There is a new Code of Conduct for persons carrying on lobbying activities (here), which will come into effect on 1 January 2019.
The Code's overall objective is to ensure that lobbying is conducted with honesty, integrity and respect for the institutions and people being lobbied. It applies to all communications with public officials and is not limited to communications that fall within the scope of the Regulation of Lobbying Act 2015 (the “Act”).
The Code, which was launched by the Standards in Public Office Commission on 28 November 2018, sets out eight principles which should inform the behaviour of all persons communicating with any person in public office (“Lobbyists”). According to the Code, Lobbyists should, in addition to meeting their statutory obligations, seek to meet the standards set out in the Code and conform to its spirit and letter.
The principles are as follows:
- Demonstrating Respect for Public Bodies: Lobbyists should act in a manner that demonstrates respect for the democratic process, for democratic institutions and for public bodies, including the duty of elected and other public officials (“Public Officials”) to serve the public interest. They should not expect preferential treatment based on who they are. Nor should they seek to abuse or exploit pre-existing or existing relationships with a Public Official.
- Acting with Honesty and Integrity: Lobbyists should conduct all relations with public bodies and Public Officials with honesty and integrity. They should make their case without manipulating or presenting information that could be regarded as dishonest, misleading or false. Moreover, they should not misrepresent the nature or extent of their access to Public Officials.
- Ensuring Accuracy of Information: Lobbyists should take all reasonable measures to ensure that the information they provide to public bodies or Public Officials is accurate and factual. If there is a material change to this information they should provide accurate and updated information to the body/Official, if they believe that the previous information is still being relied upon. Lobbyists are encouraged to make public any information used to support their lobbying activities.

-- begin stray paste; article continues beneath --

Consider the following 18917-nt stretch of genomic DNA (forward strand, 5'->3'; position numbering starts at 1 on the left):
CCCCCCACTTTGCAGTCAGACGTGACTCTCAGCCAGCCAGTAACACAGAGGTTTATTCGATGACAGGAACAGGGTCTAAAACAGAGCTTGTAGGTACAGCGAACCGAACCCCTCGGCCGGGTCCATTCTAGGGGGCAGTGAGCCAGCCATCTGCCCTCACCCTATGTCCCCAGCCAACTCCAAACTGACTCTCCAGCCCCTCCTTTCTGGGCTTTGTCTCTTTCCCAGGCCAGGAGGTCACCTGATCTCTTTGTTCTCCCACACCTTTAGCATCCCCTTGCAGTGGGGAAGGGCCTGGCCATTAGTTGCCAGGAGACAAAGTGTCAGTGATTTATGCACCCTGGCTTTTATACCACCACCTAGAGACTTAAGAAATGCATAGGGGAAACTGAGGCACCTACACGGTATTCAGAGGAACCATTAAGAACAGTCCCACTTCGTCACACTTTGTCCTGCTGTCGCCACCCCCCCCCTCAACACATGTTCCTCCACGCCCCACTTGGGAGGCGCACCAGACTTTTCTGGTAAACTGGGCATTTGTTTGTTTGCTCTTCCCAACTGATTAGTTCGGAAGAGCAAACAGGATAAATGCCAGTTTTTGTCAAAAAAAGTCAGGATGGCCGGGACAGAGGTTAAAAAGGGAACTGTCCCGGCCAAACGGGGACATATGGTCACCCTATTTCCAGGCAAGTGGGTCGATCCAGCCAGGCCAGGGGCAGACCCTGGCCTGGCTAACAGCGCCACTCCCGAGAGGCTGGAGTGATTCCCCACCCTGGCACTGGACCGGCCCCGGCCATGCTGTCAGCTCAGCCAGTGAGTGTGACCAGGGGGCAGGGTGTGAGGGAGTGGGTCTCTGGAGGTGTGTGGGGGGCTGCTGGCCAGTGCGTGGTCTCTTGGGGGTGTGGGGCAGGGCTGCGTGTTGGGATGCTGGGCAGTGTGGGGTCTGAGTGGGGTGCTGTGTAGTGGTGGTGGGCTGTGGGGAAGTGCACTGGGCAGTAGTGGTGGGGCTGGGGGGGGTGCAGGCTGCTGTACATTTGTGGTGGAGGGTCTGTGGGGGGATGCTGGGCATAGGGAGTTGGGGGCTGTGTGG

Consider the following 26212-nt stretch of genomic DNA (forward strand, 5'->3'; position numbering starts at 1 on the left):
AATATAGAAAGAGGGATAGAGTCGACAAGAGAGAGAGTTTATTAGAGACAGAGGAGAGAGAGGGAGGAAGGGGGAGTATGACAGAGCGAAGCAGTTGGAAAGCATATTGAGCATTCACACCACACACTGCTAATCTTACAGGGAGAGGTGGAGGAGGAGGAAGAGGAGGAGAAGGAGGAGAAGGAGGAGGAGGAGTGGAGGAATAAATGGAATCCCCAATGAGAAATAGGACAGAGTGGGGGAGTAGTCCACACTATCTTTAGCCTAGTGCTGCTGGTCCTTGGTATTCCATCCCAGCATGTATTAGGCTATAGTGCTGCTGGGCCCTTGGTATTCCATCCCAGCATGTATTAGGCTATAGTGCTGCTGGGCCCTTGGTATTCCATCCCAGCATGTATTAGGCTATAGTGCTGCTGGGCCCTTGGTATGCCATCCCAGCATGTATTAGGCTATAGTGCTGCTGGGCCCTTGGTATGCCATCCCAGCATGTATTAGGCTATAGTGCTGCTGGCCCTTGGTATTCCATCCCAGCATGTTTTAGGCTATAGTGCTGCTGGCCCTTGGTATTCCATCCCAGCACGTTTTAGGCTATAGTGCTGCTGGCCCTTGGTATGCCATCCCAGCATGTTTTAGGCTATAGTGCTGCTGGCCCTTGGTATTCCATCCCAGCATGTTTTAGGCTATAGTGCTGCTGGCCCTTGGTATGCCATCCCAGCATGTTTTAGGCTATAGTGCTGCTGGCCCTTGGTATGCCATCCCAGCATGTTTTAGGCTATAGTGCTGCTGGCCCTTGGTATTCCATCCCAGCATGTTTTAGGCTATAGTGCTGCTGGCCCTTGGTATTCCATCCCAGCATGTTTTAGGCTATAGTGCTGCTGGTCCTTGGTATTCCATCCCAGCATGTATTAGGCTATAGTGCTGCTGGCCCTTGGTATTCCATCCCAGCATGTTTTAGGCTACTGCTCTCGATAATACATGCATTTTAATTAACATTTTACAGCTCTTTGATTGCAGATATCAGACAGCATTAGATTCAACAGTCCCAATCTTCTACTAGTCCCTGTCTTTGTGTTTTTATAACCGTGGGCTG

- Disclosure of Identity and Purpose of Lobbying Activities to Public Bodies and Elected or Appointed Officials: Lobbyists should always give their name and, where applicable that of the body they work for. Lobbyists should always inform a Public Official of any personal interests they may have in a matter. They should also make clear the objectives that they are trying to promote and the purpose and intended results of the communication.
- Preserving Confidentiality: Lobbyists should only use and disclose any confidential information that they receive from a public body/Public Official in the manner agreed with the body/Official and which is consistent with the purpose for which it was shared.
- Avoiding Improper Influence: Lobbyists should not seek to create a sense of obligation on the part of the Public Official by making any offer of gifts or hospitality and should be aware of any rule or code of conduct which might apply regarding the acceptance of gifts or hospitality. Lobbyists should not seek to influence a Public Office other than by providing evidence, information, arguments and experiences which support their lobbying activities.
- Complying with the Act: Lobbyists should comply with the requirements of the Act, including the requirement to register and to submit regular returns. The head of an organisation should ensure that employees or other persons carrying out lobbying activities on the organisation’s behalf are aware of the organisation’s requirements under the Act and are made aware of the Code. An employer should also make sure that if engaging someone subject to the cooling off periods set out in Section 22 of the Act, the employer first establishes whether the person has considered the requirements set out in that Section.
The publication of the Code is a welcome step and emphasises the importance of transparency and integrity when conducting lobbying activities, as well as the vital role of lobbying in effective government. Like the Act, it is clear from the Code that the regulation of lobbying is not designed to prevent or inhibit lobbying activities, but simply to ensure that those activities are carried out in a manner that serves to provide the legislature with the information it needs to legislate effectively, without bringing the democratic process into disrepute.